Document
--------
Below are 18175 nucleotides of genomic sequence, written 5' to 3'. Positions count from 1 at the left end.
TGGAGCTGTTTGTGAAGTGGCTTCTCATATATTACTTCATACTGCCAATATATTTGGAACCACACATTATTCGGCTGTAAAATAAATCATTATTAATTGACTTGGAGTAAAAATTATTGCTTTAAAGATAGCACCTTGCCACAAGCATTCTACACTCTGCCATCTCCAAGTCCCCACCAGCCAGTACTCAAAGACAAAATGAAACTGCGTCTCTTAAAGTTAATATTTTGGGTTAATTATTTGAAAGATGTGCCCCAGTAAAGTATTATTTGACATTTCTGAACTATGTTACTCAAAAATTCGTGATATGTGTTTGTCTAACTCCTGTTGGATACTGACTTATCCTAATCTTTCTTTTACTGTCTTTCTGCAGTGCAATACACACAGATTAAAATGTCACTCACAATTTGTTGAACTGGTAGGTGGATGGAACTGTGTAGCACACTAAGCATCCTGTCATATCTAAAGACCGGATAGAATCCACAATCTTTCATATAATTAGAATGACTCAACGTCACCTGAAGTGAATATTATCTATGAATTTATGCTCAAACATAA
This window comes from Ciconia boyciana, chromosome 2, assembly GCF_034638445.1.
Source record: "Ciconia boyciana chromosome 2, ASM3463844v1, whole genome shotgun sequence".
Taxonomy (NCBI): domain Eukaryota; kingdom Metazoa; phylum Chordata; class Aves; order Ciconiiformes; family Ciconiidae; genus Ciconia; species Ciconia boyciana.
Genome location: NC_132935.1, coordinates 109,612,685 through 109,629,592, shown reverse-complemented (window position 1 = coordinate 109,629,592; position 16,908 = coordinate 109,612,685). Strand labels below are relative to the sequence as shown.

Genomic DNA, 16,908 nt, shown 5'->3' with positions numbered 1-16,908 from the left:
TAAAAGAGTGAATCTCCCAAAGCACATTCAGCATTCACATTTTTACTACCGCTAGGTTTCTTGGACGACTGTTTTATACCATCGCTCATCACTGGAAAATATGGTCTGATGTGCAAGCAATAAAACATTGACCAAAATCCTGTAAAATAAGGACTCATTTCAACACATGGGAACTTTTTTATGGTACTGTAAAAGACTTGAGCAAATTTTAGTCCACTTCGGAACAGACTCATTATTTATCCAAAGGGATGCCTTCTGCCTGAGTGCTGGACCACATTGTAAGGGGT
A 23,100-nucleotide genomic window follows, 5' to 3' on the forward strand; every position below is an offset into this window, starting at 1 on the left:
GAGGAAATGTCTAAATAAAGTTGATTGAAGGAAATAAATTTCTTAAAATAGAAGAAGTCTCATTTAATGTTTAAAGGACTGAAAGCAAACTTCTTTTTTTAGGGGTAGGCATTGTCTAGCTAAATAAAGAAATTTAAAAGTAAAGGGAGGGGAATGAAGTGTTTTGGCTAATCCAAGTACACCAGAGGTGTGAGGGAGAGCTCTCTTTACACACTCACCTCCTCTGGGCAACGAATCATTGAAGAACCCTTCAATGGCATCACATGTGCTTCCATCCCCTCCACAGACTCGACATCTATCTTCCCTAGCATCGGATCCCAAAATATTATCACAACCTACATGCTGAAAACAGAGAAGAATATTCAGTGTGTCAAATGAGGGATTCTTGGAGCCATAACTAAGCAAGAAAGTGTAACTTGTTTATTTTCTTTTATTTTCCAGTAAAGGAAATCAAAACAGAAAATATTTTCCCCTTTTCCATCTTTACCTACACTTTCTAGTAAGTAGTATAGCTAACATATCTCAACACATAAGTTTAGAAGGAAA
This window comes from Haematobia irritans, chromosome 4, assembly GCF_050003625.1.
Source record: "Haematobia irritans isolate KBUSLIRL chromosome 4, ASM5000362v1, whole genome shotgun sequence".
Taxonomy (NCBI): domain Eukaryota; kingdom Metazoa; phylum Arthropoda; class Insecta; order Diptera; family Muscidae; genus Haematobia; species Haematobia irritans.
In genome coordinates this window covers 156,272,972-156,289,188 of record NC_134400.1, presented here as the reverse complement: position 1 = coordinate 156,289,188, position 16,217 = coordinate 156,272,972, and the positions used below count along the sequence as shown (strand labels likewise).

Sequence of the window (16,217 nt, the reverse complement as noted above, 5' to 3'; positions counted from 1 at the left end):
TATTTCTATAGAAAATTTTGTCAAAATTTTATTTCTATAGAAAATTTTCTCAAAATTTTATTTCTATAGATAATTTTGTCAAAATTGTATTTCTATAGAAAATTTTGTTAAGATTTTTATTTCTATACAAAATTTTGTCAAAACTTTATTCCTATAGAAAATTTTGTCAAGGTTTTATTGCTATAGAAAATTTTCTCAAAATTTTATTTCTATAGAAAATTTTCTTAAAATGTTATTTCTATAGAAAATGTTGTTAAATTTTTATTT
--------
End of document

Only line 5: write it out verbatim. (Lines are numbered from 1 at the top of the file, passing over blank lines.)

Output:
Taxonomy (NCBI): domain Eukaryota; kingdom Metazoa; phylum Chordata; class Aves; order Ciconiiformes; family Ciconiidae; genus Ciconia; species Ciconia boyciana.